Dear Professor Mom,
I am having a difficult time teaching my three-year-old not to hit or push other children. I worry about taking him to playgroups or the park, because he often
becomes aggressive with others. What can I do to stop this kind of behaviour?
When children are young, they don’t always have the words or patience to express their needs in appropriate ways. Without the necessary words, children will use their hands (hitting and pushing), feet (kicking) and even their mouths (biting) to express their feelings. Try these tips for encouraging your children to regulate their own emotions.
Although it can be alarming to see your child act aggressively, try and stay positive. Instead of running over and saying, “Don’t hit! That’s not nice!” make it a teaching moment. Use this opportunity to teach your child how to treat others by phrasing it in a positive way. Once you have stopped your child from hitting and pushing (by placing your body between the two children and crouching down to their level) you could say, “Be gentle with your friend, hands are not for hitting or pushing.”
Instead of forcing your child to apologize, it is more important to help your child understand how their actions make others feel. “When you hit someone, it hurts their body and makes them feel sad. But when you use your gentle hands, it makes others feel safe and happy.”
Reflect on what you saw
After you have intervened and have taken the time to teach your child about the way we treat others, reflect on what you saw and ask yourself, “What is my child trying to tell me through his/her behaviour?” When you see your child hitting another child, they could be telling you that they are angry, frustrated, bored, overwhelmed, tired, sad, or even playful.
Once you have established what your child needs and supported them in dealing with their feelings, encourage them to go back and play. Stay close to where your child is playing without interfering in their play. If you see your child is getting upset and starts to hit again, reinforce that they need to “use gentle hands” and redirect them to another area in the playground.
You have redirected them, played Bakery, Tag, or some other fun game, but your child is still being aggressive toward other children. It is important to remember that children at this age are starting to learn that they have power in their relationships. They like to feel like they have a say in what happens, and so they should. It is important to involve our children in making decisions, because it teaches them to problem solve and establish appropriate boundaries for themselves. At this age, give your child only two choices. Any more would be too overwhelming.
Time In vs. Time Out
You have redirected your child and given them choices, and they are still being aggressive. Instead of giving a Time OUT – where you place them somewhere by themselves for a few minutes – try a Time IN. This involves sitting with your child (in this case, on the bench at the park) and talking to them about how they are feeling and digging a bit deeper into what their behaviour is telling you.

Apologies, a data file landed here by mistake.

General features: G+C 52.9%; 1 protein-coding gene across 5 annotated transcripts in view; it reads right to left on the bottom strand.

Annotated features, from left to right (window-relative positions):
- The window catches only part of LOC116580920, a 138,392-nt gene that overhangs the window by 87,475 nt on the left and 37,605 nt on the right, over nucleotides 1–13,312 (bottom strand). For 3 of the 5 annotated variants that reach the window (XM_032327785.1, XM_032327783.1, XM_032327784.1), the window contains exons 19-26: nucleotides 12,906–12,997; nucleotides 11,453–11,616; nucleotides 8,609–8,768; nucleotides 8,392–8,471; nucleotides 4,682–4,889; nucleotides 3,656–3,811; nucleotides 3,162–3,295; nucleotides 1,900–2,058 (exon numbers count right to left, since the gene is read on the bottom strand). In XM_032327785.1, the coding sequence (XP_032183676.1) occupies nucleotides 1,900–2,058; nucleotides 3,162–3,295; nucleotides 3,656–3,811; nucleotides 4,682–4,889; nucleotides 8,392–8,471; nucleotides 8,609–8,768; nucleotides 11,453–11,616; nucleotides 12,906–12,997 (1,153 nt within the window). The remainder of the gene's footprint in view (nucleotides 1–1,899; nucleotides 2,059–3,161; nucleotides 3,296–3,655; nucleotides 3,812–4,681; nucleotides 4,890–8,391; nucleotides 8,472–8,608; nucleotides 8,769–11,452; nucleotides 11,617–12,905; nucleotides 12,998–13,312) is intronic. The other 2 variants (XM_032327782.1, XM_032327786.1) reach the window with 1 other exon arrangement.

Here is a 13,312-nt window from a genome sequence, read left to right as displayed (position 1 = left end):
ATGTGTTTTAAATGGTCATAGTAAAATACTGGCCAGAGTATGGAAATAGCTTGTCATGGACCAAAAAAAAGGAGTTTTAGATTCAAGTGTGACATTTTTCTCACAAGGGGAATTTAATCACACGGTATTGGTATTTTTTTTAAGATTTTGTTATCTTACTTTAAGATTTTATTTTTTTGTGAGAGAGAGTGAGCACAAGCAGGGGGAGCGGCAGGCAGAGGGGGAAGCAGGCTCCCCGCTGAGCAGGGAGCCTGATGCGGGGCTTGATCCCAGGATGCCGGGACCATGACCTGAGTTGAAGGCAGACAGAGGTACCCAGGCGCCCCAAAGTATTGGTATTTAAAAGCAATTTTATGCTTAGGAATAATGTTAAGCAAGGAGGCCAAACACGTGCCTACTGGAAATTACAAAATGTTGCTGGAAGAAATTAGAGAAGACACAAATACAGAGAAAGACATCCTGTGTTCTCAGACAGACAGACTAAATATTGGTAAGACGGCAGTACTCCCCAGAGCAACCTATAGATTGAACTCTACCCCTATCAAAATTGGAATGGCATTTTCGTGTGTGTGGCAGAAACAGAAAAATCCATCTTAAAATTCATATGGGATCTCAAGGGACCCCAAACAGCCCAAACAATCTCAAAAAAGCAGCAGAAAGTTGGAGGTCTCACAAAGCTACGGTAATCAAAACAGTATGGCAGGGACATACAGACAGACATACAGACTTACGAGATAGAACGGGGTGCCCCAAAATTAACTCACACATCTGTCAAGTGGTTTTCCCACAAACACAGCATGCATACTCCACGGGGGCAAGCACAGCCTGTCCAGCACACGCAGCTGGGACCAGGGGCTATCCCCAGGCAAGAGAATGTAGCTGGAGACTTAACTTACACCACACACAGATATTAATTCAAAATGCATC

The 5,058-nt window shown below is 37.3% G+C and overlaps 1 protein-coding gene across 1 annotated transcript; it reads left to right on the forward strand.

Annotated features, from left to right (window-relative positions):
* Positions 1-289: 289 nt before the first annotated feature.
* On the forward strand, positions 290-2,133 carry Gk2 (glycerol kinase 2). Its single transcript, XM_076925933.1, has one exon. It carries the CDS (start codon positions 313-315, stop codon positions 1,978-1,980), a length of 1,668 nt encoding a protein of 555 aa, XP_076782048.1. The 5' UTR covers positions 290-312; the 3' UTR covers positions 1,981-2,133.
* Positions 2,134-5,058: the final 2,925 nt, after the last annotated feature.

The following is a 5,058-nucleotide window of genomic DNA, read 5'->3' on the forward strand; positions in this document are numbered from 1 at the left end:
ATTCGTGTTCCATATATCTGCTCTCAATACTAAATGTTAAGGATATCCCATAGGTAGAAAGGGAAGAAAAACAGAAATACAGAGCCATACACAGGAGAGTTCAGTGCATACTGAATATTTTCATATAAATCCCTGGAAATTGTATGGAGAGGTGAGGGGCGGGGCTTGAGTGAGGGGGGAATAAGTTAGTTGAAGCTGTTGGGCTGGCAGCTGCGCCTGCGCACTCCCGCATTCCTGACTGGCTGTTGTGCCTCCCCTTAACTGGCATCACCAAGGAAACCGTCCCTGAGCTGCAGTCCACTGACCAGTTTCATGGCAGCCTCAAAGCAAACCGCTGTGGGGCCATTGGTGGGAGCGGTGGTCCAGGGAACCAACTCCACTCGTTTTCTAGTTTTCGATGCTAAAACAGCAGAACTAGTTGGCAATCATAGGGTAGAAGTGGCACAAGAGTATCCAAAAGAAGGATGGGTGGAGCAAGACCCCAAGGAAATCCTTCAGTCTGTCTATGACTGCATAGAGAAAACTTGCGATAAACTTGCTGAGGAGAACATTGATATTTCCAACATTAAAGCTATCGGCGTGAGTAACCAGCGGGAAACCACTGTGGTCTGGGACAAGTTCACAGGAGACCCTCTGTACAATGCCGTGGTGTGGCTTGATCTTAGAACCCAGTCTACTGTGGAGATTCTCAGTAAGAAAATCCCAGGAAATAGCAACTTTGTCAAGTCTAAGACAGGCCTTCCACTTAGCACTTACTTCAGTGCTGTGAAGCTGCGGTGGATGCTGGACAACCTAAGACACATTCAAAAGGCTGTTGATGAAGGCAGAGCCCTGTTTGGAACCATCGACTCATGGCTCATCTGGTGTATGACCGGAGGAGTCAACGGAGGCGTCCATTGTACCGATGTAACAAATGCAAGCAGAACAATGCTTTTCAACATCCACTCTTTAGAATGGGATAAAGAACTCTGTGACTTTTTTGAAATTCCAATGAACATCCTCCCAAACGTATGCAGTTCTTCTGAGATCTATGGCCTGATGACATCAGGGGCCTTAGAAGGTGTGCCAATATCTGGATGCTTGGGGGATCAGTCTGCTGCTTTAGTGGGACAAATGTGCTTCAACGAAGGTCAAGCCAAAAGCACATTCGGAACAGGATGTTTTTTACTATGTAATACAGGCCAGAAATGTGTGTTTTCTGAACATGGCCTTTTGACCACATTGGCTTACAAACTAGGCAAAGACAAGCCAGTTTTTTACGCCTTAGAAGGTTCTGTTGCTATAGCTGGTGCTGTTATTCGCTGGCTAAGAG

Take a few minutes to sit with them while they calm down, and find ways to connect. In a traditional Time Out, parents set the time and decide when their children can return to an activity. In a Time In, children learn to regulate their own emotions and decide when they are ready to play. Only give your child two Time Ins (if needed) before moving onto something else.
Your child has returned to play, but is still having a hard time regulating their emotions. After giving your child two Time Ins, you may need to establish some consequences. Consequences should be done in a positive way, teaching your child that life has natural consequences for doing certain things. Often we come up with consequences that don’t relate to the situation.
Example: “Because you were hitting other children at the park, there will be no watching television for the rest of the day.” These kinds of consequences are confusing for children and don’t teach them the direct connection between their actions and logical outcomes. A logical consequence to hitting other children at the park is that your child will need to leave the park and try again another day.
Try again another time
When deciding to implement a consequence, use positive wording. Instead of saying, “You have to leave the park because you are being bad,” tell your child what you see and assure them they will have another chance at a later date.
Example: “It looks to me like you are tired and having a difficult time being gentle; let’s go home and we will try again another day.” If they protest, continue to assure them that they can try again at another time and talk about the different things they can do when they get home.
Meghan Wright is a Certified Life Coach and Professor of Early Childhood Education. She has worked with children and families for over 15 years in a variety of child care settings. Reach Meghan at www.theprofessormom.com, her blog www.theprofessormom.blogspot.ca or on Facebook: www.facebook.com/ProfessorMom.